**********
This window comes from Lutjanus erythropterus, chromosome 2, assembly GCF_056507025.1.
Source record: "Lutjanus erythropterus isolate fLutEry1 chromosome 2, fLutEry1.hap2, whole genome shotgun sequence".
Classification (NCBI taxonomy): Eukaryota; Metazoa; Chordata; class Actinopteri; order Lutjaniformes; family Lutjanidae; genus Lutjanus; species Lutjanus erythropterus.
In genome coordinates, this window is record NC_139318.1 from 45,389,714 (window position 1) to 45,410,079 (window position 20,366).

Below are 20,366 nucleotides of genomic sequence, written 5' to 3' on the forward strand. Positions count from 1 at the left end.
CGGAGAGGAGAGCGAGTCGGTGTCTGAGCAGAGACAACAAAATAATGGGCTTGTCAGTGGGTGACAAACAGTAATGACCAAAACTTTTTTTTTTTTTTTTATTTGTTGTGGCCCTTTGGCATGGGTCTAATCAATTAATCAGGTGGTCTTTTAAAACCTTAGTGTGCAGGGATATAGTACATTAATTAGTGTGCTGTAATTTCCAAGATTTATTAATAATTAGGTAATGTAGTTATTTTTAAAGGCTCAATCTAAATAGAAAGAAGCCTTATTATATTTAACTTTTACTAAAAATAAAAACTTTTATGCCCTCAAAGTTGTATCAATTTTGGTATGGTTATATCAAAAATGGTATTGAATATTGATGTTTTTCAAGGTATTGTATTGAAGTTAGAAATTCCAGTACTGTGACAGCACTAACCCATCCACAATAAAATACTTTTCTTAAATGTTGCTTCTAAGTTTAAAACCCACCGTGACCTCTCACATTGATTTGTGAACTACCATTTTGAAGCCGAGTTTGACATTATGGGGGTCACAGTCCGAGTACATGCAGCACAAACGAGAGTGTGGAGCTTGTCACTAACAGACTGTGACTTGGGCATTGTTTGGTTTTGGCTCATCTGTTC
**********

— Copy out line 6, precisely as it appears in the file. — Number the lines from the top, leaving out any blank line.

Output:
CGGAGAGGAGAGCGAGTCGGTGTCTGAGCAGAGACAACAAAATAATGGGCTTGTCAGTGGGTGACAAACAGTAATGACCAAAACTTTTTTTTTTTTTTTTATTTGTTGTGGCCCTTTGGCATGGGTCTAATCAATTAATCAGGTGGTCTTTTAAAACCTTAGTGTGCAGGGATATAGTACATTAATTAGTGTGCTGTAATTTCCAAGATTTATTAATAATTAGGTAATGTAGTTATTTTTAAAGGCTCAATCTAAATAGAAAGAAGCCTTATTATATTTAACTTTTACTAAAAATAAAAACTTTTATGCCCTCAAAGTTGTATCAATTTTGGTATGGTTATATCAAAAATGGTATTGAATATTGATGTTTTTCAAGGTATTGTATTGAAGTTAGAAATTCCAGTACTGTGACAGCACTAACCCATCCACAATAAAATACTTTTCTTAAATGTTGCTTCTAAGTTTAAAACCCACCGTGACCTCTCACATTGATTTGTGAACTACCATTTTGAAGCCGAGTTTGACATTATGGGGGTCACAGTCCGAGTACATGCAGCACAAACGAGAGTGTGGAGCTTGTCACTAACAGACTGTGACTTGGGCATTGTTTGGTTTTGGCTCATCTGTTC